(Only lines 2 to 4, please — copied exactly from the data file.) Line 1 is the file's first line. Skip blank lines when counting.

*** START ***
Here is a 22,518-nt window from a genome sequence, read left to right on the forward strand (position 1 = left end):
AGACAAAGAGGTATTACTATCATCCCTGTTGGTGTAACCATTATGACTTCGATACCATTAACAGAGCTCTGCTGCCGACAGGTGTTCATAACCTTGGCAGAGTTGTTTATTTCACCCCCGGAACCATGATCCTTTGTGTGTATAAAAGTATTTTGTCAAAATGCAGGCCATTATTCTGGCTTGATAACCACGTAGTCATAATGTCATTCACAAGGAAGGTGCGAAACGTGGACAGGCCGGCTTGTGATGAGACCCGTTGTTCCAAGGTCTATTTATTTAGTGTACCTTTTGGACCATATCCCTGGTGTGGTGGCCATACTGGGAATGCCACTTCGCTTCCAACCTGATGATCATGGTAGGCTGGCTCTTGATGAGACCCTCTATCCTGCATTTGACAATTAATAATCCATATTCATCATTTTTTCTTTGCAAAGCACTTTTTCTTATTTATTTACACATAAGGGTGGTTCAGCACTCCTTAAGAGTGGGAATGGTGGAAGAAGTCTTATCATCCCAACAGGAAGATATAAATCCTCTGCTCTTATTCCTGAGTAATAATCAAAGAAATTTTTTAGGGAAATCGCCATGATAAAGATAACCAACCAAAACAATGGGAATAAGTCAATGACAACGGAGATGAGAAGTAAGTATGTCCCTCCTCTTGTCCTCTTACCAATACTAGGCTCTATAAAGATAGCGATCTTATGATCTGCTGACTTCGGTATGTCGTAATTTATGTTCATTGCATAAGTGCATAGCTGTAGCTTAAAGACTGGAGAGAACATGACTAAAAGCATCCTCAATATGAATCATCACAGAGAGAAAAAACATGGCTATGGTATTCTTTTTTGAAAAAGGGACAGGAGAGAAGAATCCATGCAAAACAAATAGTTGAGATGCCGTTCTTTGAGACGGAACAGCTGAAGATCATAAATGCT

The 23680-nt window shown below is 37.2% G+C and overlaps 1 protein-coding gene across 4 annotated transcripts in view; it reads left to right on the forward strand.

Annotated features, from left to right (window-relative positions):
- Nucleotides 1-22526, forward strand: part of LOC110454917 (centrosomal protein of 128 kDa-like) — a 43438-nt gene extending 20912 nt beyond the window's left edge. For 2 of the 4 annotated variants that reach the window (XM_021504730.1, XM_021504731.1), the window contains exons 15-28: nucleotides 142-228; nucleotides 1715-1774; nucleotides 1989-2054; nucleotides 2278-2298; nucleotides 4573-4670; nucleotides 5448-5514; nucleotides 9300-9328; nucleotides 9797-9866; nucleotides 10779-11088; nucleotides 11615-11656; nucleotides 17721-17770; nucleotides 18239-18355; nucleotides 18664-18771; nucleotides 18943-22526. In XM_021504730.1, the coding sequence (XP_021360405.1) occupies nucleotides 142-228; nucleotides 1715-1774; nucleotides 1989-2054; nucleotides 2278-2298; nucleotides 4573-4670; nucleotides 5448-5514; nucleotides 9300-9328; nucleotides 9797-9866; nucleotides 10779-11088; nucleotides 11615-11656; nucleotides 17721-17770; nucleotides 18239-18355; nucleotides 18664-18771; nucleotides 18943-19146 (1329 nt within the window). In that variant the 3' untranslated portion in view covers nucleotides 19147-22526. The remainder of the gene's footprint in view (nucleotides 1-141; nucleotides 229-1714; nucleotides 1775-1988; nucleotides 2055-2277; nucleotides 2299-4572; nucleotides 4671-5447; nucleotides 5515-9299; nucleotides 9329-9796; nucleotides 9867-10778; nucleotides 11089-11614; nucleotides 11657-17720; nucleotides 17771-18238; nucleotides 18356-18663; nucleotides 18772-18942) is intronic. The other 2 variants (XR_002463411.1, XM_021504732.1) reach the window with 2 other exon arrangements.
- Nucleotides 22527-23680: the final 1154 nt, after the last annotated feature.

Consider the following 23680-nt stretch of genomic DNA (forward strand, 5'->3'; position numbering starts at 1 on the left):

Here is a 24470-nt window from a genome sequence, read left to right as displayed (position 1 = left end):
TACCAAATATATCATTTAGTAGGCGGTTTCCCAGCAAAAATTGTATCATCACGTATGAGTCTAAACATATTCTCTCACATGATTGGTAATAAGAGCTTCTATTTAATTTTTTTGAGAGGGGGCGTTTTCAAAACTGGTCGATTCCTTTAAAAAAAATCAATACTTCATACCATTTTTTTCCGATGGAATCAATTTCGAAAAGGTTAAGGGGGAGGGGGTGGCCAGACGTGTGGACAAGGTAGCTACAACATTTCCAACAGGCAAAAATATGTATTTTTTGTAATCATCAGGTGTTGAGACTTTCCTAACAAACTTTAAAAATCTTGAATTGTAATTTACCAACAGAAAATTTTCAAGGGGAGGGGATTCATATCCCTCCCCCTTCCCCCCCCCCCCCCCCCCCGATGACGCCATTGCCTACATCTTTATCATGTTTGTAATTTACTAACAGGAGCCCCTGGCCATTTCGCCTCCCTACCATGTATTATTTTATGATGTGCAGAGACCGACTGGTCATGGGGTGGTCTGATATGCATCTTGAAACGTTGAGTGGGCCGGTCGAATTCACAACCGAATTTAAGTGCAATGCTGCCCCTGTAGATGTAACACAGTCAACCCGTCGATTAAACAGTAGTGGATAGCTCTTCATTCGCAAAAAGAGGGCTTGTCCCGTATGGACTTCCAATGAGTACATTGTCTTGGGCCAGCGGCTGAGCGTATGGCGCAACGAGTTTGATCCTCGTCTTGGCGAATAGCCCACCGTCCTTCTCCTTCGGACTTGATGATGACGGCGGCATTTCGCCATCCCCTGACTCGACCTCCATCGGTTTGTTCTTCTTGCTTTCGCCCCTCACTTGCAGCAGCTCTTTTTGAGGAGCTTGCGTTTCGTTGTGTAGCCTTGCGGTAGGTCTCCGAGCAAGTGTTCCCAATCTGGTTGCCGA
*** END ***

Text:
AGACAAAGAGGTATTACTATCATCCCTGTTGGTGTAACCATTATGACTTCGATACCATTAACAGAGCTCTGCTGCCGACAGGTGTTCATAACCTTGGCAGAGTTGTTTATTTCACCCCCGGAACCATGATCCTTTGTGTGTATAAAAGTATTTTGTCAAAATGCAGGCCATTATTCTGGCTTGATAACCACGTAGTCATAATGTCATTCACAAGGAAGGTGCGAAACGTGGACAGGCCGGCTTGTGATGAGACCCGTTGTTCCAAGGTCTATTTATTTAGTGTACCTTTTGGACCATATCCCTGGTGTGGTGGCCATACTGGGAATGCCACTTCGCTTCCAACCTGATGATCATGGTAGGCTGGCTCTTGATGAGACCCTCTATCCTGCATTTGACAATTAATAATCCATATTCATCATTTTTTCTTTGCAAAGCACTTTTTCTTATTTATTTACACATAAGGGTGGTTCAGCACTCCTTAAGAGTGGGAATGGTGGAAGAAGTCTTATCATCCCAACAGGAAGATATAAATCCTCTGCTCTTATTCCTGAGTAATAATCAAAGAAATTTTTTAGGGAAATCGCCATGATAAAGATAACCAACCAAAACAATGGGAATAAGTCAATGACAACGGAGATGAGAAGTAAGTATGTCCCTCCTCTTGTCCTCTTACCAATACTAGGCTCTATAAAGATAGCGATCTTATGATCTGCTGACTTCGGTATGTCGTAATTTATGTTCATTGCATAAGTGCATAGCTGTAGCTTAAAGACTGGAGAGAACATGACTAAAAGCATCCTCAATATGAATCATCACAGAGAGAAAAAACATGGCTATGGTATTCTTTTTTGAAAAAGGGACAGGAGAGAAGAATCCATGCAAAACAAATAGTTGAGATGCCGTTCTTTGAGACGGAACAGCTGAAGATCATAAATGCT

The 23680-nt window shown below is 37.2% G+C and overlaps 1 protein-coding gene across 4 annotated transcripts in view; it reads left to right on the forward strand.

Annotated features, from left to right (window-relative positions):